Sunday, October 20, 2013

The parable of the Widow and the Judge: Being God's justice in the world

Sermon Preached at Saint Clement's by the Sea on October 20, 2013
Luke 18:1-8

It is common to think of this parable in a certain way.  Jesus is telling us to be persistent in prayer and tells a story of a persistent Widow against an unjust judge.  It is natural to think that in this parable we are the widow and God is equivalent to the judge. And this interpretation is true, much of what Jesus says relies on our understanding that God is so much kinder and caring than an unjust judge.  That God does not ignore the pleas of his people.  But I wonder if we looked at it a little differently we could see something else about our relationship with God.  What would happen if we added another layer to that interpretation?  What if in some very serious respects the widow is God and we are the unjust judge?  How would that change what we think Jesus is saying about prayer?  How would that change our relationship to God’s justice?
Christ tells us to keep praying, and that when we do God will grant us justice swiftly.  But what does he really mean when he says this?  We all know that prayer is not some magic spell that we cast in order to get God to do what we want.  And the hard truth is that prayers often seem to go unanswered, that even the most ardent and pious person can feel as if God is not listening to him.  But perhaps we are looking at prayer in the wrong way. 
Rowan Williams once described prayer as “connecting with God, it’s putting yourself where God can get at you, it’s giving time to God and it’s trying to align yourself with God’s own mind.”1  So often prayer, intercessory prayer in particular is seen as a utilitarian tool in which we submit our requests to God and wait for a response.  Prayer is so much more than that, it is engaging in relationship with God, letting God into our own hearts and minds.  We should of course pray for specific things, we should always pray for the healing and well-being of those we love, we should of course pray for peace in the world, such prayers express our faith in God’s good will and love for us and for the world.  So when we pray for specific solutions to problems, we are identifying our own will with God’s will for us, and yet we must not try to put boundaries on God’s will by binding it to our own “limited vision and limited love.”2  Like the widow, God is persistent, always there looking for a way into our lives.  In the life and death of Jesus Christ we see the fullness of God’s love in the world.  In Christ we see a complete openness, both to the suffering of the world, but also to God’s mercy which can and will overcome that suffering.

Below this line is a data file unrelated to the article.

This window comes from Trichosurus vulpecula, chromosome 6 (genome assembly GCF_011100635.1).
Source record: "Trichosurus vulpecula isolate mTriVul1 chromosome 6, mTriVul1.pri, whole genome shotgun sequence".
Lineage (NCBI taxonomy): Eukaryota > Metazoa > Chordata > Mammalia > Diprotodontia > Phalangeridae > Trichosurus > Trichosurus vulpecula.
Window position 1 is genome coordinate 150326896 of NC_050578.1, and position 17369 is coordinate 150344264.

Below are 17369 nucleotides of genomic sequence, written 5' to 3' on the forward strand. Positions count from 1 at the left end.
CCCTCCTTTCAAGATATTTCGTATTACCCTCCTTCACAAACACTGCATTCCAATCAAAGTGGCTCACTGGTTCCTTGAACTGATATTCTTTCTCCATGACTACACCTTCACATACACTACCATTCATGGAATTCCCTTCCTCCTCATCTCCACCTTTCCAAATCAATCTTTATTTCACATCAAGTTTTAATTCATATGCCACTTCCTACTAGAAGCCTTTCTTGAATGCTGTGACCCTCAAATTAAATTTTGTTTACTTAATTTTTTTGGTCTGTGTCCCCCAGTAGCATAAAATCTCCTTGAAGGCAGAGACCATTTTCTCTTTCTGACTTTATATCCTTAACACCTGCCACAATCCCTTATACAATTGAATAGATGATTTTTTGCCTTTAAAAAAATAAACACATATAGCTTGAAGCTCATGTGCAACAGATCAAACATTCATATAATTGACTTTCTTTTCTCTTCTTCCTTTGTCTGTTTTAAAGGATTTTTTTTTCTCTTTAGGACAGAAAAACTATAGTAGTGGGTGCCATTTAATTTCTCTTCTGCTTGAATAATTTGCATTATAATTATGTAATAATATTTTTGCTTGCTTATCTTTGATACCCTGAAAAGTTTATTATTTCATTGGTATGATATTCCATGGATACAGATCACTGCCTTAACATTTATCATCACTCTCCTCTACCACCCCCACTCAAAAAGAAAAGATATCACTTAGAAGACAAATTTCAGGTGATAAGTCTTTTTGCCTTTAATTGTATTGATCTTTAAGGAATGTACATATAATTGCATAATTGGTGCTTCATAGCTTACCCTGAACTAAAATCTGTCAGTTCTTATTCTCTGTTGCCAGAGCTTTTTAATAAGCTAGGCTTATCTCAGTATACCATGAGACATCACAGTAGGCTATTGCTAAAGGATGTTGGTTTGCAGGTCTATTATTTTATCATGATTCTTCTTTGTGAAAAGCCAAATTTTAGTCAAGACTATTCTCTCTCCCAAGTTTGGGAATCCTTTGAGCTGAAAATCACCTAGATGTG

When we put aside our own self-interest, our own greed and apathy, we allow ourselves to be made sensitive and compassionate.  We become painfully aware of a world in need of healing.  But we also become aware of the renewing power of God’s mercy.  We are asked to look with open eyes at a world weighed down with hopelessness, but never lose hope because we must know in ourselves the freeing, and healing power of God’s mercy.  When we let prayer bring us into a true relationship with God, we get to see just how loved we are by God and through that we are then able to carry that love with us into our interactions with the world.
There is no place where God’s love and desire for justice cannot go.  Not even the unjust judge can keep God out.  If God can bring justice out of the most faithless, how much more can he bring justice out of the rest of us?  When we pray we are clearing a space for the Holy Spirit to move in us.  In this way prayer increases and strengthens our faith because it allows us to recognize our dependence on God, and teaches us to rely less on our own will and more on the will of God. 
In prayer God gives us the ability to put aside any self-deception, allowing us to see ourselves as beloved children of God. 
But the power of prayer does not end there, because it is inseparably linked to our actions in the world.  Prayer clears our vision, and refines our motives so that we may practice God’s justice in the world.  But what is God’s justice?  Well, justice (true justice) is sometimes described as ‘love in action’.  God recognizes us in all our humanity and loves us and calls us to share and liberate in others the humanity that we have discovered in our own prayer life. 
With many voices God calls us again and again into righteousness and to prayer.  God’s call can be heard in the prophets and martyrs, throughout the world, both just and unjust, in the poor and lonely, in the judges and the widows of the world, God may even speak with our own voices.

If we are vigilant in prayer and seek true justice in our world, then the answer to Christ’s question “when the son of man comes, will he find faith on earth?”  will most certainly be yes.

2.   Williams, Rowan. A Ray of Darkness (Lanham: Cowley Pub, 1995), 119.